Mississippi's Lemon Law was enacted to protect the purchasers of motor vehicles and to supplement those existing protections afforded by federal lemon laws. While some limitations may apply, the Mississippi legislature sought to provide the purchasers of motor vehicles with a tailored remedy should the manufacturer, by and through its dealers, fail to repair a defect or nonconformity in a vehicle after being afforded a reasonable number of attempts to do so. Specifically, should this situation occur, the consumer may seek at their option a refund for their purchase or a replacement vehicle. Additionally, the law makes clear that if a consumer prevails that a court may award the consumer their attorneys' fees and costs for bringing their claim.
Mississippi Lemon Law Info:
Reasonable Number of Attempts to Repair
A consumer is only required to provide the manufacturer with a "reasonable number of attempts" to repair the motor vehicle at issue. Under Mississippi law, this means that if the vehicle has either not been repaired after three (3) repair attempts, or the vehicle has been out of service for fifteen (15) cumulative days, the vehicle is presumptively designated as a lemon. If you are uncertain if you meet this criterion, contact a Mississippi Lemon Law attorney who may evaluate your claims and advise you of your rights under the law.
Types of Nonconformities Covered
While an automobile manufacturer is contractually obligated to repair all defects and nonconformities that arise during the duration of the warranty accompanying your vehicle, an automobile manufacturer is only liable under the Mississippi Lemon Law if the nonconformities impair the vehicle’s use, value, or safety. However, the simple fact that a vehicle has been out of service for multiple days or has not provided you with reliable transportation is the type of evidence that suggests the nonconformity impairs the vehicle’s use, value, or safety. Moreover, any trade valuation guide, such as the Kelley Blue Book, makes clear that a vehicle with defects has substantially less value than one without defects. Therefore, proving that the defects and nonconformities in your vehicle impair its use, value, or safety is often not very difficult. A Lemon Law attorney will be able to assess your case and advise you as to whether the defects and nonconformities in your vehicle qualify for relief under Mississippi law. However, even if your vehicle does not qualify for relief, an experienced attorney will also be able to advise you if the defects and nonconformities qualify for relief under the less stringent federal Magnuson-Moss Warranty Act, which does not require that the defects impair the use, value, or safety of the vehicle.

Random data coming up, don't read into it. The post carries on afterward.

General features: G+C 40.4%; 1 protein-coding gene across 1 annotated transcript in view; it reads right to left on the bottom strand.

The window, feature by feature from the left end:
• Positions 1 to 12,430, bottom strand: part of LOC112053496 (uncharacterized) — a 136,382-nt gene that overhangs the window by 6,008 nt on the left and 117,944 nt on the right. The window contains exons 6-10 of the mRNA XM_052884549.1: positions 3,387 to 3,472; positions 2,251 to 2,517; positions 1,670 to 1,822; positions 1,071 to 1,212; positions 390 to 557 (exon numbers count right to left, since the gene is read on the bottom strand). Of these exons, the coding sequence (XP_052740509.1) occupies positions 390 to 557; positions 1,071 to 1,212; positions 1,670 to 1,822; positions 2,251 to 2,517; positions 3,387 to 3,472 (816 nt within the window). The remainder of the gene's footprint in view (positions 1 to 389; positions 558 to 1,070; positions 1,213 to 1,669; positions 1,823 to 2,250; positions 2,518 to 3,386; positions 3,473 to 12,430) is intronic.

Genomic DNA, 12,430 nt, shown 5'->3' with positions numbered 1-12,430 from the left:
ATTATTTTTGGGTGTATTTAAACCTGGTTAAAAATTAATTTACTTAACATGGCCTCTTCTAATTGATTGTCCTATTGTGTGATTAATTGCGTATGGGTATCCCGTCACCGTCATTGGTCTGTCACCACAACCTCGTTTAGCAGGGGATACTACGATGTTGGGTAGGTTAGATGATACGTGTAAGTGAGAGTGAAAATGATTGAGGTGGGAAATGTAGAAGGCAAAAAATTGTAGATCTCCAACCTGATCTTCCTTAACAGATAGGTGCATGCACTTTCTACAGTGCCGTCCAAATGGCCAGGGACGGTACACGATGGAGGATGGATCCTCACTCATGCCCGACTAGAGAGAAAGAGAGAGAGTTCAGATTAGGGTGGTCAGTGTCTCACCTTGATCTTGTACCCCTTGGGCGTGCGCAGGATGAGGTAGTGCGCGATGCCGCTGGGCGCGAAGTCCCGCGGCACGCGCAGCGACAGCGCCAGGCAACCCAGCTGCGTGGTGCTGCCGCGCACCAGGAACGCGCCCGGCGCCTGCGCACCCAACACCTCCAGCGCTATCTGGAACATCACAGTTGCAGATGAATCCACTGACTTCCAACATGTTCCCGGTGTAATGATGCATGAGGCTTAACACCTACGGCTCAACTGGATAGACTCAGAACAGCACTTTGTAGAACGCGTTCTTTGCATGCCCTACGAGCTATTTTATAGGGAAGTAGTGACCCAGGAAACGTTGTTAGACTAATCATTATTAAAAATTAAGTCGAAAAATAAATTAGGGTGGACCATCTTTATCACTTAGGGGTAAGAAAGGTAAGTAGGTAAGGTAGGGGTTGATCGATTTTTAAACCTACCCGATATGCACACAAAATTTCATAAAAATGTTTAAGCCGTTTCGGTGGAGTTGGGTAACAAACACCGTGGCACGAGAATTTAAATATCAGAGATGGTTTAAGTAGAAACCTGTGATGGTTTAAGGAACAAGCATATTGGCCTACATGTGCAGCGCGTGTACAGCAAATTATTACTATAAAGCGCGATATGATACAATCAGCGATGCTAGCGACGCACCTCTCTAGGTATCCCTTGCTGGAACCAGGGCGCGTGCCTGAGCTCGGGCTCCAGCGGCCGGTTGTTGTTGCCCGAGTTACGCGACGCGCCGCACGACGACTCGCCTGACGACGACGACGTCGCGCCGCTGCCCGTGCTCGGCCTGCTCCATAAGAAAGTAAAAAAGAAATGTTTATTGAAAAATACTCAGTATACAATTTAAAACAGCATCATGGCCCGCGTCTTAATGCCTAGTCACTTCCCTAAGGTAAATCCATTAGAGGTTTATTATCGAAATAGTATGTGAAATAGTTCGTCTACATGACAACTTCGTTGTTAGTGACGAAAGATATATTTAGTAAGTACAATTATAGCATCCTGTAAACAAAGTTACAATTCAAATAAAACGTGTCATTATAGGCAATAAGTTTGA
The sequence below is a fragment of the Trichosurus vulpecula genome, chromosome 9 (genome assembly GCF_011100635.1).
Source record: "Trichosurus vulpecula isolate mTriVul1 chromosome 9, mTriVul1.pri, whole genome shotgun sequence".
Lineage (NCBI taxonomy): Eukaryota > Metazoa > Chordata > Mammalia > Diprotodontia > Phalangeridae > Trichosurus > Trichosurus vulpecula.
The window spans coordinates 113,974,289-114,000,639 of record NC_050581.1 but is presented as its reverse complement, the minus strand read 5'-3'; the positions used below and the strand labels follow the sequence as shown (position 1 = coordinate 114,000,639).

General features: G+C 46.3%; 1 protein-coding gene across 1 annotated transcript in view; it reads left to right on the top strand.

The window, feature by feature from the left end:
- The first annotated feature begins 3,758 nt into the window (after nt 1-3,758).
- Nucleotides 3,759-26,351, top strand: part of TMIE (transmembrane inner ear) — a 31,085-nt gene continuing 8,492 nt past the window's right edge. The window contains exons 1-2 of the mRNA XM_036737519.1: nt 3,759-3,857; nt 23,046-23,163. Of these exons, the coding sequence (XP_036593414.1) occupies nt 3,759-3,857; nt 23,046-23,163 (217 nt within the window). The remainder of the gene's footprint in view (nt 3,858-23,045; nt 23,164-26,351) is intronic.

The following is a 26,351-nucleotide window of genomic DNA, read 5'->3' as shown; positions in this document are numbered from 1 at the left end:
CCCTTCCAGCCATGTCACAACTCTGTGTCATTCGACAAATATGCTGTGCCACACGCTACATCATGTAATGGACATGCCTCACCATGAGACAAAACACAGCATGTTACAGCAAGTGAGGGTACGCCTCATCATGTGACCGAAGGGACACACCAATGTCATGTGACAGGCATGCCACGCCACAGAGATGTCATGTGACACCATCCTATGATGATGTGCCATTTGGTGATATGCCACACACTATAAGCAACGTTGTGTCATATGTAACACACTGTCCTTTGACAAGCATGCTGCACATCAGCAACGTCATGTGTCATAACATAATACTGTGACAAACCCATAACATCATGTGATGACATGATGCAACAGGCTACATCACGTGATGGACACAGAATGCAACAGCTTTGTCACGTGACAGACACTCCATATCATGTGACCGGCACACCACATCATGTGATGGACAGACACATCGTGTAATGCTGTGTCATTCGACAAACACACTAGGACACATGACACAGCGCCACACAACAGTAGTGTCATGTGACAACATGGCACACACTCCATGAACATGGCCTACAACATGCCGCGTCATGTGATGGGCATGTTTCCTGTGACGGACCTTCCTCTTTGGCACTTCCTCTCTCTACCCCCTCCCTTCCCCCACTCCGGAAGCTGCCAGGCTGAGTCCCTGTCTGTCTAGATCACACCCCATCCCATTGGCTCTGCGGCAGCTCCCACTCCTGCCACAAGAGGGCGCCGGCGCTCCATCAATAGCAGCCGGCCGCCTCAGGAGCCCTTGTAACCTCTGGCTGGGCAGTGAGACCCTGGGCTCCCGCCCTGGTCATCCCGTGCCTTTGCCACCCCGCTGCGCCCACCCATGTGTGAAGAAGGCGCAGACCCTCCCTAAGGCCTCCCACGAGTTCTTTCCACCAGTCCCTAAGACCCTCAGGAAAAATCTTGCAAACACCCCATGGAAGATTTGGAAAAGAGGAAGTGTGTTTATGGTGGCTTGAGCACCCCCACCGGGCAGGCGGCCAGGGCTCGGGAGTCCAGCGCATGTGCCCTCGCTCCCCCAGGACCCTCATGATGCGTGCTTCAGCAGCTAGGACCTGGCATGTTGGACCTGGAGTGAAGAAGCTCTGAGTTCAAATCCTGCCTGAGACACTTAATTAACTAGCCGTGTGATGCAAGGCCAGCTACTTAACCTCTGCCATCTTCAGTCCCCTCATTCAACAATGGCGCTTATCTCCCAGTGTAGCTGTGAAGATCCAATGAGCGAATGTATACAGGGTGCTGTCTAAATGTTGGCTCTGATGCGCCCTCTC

Your repair receipts are your most compelling evidence. It is, therefore, important that consumers maintain documentation of every repair visit so the records may be provided to a Mississippi Lemon Law attorney for review. If you do not have your receipts or the dealer refused to give them to you, take good notes of every visit to the dealer so you may advise an attorney as to what occurred. While the records definitely make it easier to assess your claims, an experienced lawyer should be able to assess your case with or without written records. It is also good to have copies of your purchase documents and all warranty information. Although these records may come in handy when assessing your case, a lemon law attorney may request further information from the dealers or manufacturer necessary to prove your case.
Time Frame to Pursue a Claim
If you do not get help from the dealer or manufacturer, you will want to file a claim as soon as possible. The law in Mississippi provides that you must file a claim within eighteen (18) months after your vehicle has been delivered to you. If you are outside of this time period, do not be discouraged. In Broome v. General Motors, LLC, a recent case handled by the attorneys at Krohn & Moss, Ltd. Consumer Law Center® before the Mississippi Supreme Court, the court made clear that a consumer has six (6) years to pursue a claim for breach of warranty in the State of Mississippi. Accordingly, if the defects and nonconformities in your vehicle arose after eighteen (18) months and the manufacturer still failed to repair them, the manufacturer may have breached your warranty, i.e., broken its promise to repair. Nevertheless, it is important that you act quickly to make sure that you meet all possible deadlines and put yourself in the best position possible to receive the maximum compensation under the law. Whatever you do, don’t wait to ask for redress under the Mississippi Lemon Law.